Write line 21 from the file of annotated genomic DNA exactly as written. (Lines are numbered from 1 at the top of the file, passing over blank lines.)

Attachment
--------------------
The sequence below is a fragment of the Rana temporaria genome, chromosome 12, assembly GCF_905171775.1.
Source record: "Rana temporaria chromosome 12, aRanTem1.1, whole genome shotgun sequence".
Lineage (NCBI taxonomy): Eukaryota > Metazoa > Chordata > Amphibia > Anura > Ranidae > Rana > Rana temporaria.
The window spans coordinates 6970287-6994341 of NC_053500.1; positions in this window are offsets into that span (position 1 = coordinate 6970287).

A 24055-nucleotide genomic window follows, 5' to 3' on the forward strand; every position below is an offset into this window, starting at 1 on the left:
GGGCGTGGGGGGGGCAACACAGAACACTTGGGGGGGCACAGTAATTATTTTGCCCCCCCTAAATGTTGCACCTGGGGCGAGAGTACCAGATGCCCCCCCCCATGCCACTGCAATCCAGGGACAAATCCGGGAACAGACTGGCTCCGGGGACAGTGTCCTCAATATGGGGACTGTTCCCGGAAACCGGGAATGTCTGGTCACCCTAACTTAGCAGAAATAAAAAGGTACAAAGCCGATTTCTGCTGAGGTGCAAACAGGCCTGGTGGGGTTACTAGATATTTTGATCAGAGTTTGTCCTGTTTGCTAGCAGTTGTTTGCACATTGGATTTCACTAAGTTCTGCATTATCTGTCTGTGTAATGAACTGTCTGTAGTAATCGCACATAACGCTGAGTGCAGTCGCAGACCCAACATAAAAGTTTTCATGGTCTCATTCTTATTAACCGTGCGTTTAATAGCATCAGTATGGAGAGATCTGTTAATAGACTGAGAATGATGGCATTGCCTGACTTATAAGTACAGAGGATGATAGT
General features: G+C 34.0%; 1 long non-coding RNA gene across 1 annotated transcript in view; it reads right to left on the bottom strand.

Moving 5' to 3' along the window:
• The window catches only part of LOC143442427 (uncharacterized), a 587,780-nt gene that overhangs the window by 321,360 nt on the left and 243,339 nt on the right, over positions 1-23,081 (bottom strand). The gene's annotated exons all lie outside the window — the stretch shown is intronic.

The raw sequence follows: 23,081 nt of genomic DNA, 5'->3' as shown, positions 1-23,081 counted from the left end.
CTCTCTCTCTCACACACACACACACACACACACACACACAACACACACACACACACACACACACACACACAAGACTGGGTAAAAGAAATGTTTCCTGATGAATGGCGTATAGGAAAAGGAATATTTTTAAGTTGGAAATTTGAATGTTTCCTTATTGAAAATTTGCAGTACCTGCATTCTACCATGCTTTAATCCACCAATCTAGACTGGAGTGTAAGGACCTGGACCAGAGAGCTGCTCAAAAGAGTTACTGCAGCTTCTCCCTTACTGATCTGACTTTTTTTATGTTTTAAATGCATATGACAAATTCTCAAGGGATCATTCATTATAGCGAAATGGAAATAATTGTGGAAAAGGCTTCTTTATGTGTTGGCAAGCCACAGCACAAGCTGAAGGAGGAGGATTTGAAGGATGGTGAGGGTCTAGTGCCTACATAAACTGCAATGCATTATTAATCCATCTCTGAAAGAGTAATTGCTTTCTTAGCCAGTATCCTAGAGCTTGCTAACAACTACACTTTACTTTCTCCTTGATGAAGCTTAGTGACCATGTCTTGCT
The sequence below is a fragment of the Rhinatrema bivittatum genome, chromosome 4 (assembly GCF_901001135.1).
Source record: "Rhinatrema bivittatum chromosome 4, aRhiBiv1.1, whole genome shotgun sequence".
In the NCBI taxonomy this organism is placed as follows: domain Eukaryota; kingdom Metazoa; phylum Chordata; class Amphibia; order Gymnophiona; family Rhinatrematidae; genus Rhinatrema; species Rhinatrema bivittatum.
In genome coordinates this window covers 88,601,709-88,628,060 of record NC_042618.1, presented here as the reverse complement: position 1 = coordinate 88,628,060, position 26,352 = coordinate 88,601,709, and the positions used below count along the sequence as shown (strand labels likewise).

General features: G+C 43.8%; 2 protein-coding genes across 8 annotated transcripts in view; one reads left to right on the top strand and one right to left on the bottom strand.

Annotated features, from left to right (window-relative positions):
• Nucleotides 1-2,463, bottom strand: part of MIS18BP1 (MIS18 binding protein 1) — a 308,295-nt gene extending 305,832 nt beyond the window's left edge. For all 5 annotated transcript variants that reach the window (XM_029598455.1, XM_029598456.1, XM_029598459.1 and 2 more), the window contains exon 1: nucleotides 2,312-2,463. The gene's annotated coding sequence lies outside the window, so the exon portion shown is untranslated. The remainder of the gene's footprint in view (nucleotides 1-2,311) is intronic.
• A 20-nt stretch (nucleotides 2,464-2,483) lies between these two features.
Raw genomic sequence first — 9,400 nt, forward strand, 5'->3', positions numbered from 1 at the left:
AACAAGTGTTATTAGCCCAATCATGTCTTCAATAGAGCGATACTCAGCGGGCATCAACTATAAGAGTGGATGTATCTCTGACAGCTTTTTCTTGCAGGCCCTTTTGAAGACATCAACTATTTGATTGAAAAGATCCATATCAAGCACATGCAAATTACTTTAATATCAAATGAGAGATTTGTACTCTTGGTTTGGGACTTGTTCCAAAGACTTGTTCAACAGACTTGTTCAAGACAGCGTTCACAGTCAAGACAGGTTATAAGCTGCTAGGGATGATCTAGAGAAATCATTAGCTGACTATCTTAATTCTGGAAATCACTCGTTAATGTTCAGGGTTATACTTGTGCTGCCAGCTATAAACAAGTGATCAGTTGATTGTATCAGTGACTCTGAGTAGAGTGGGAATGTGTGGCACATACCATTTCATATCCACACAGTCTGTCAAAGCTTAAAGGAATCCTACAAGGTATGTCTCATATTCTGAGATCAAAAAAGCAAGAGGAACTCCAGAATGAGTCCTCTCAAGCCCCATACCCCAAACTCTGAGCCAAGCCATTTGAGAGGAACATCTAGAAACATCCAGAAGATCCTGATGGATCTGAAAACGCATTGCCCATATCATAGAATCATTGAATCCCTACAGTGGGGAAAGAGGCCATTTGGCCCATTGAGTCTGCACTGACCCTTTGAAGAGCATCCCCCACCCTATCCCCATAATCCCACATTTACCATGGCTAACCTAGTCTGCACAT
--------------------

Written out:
AACAAGTGTTATTAGCCCAATCATGTCTTCAATAGAGCGATACTCAGCGGGCATCAACTATAAGAGTGGATGTATCTCTGACAGCTTTTTCTTGCAGGCCCTTTTGAAGACATCAACTATTTGATTGAAAAGATCCATATCAAGCACATGCAAATTACTTTAATATCAAATGAGAGATTTGTACTCTTGGTTTGGGACTTGTTCCAAAGACTTGTTCAACAGACTTGTTCAAGACAGCGTTCACAGTCAAGACAGGTTATAAGCTGCTAGGGATGATCTAGAGAAATCATTAGCTGACTATCTTAATTCTGGAAATCACTCGTTAATGTTCAGGGTTATACTTGTGCTGCCAGCTATAAACAAGTGATCAGTTGATTGTATCAGTGACTCTGAGTAGAGTGGGAATGTGTGGCACATACCATTTCATATCCACACAGTCTGTCAAAGCTTAAAGGAATCCTACAAGGTATGTCTCATATTCTGAGATCAAAAAAGCAAGAGGAACTCCAGAATGAGTCCTCTCAAGCCCCATACCCCAAACTCTGAGCCAAGCCATTTGAGAGGAACATCTAGAAACATCCAGAAGATCCTGATGGATCTGAAAACGCATTGCCCATATCATAGAATCATTGAATCCCTACAGTGGGGAAAGAGGCCATTTGGCCCATTGAGTCTGCACTGACCCTTTGAAGAGCATCCCCCACCCTATCCCCATAATCCCACATTTACCATGGCTAACCTAGTCTGCACAT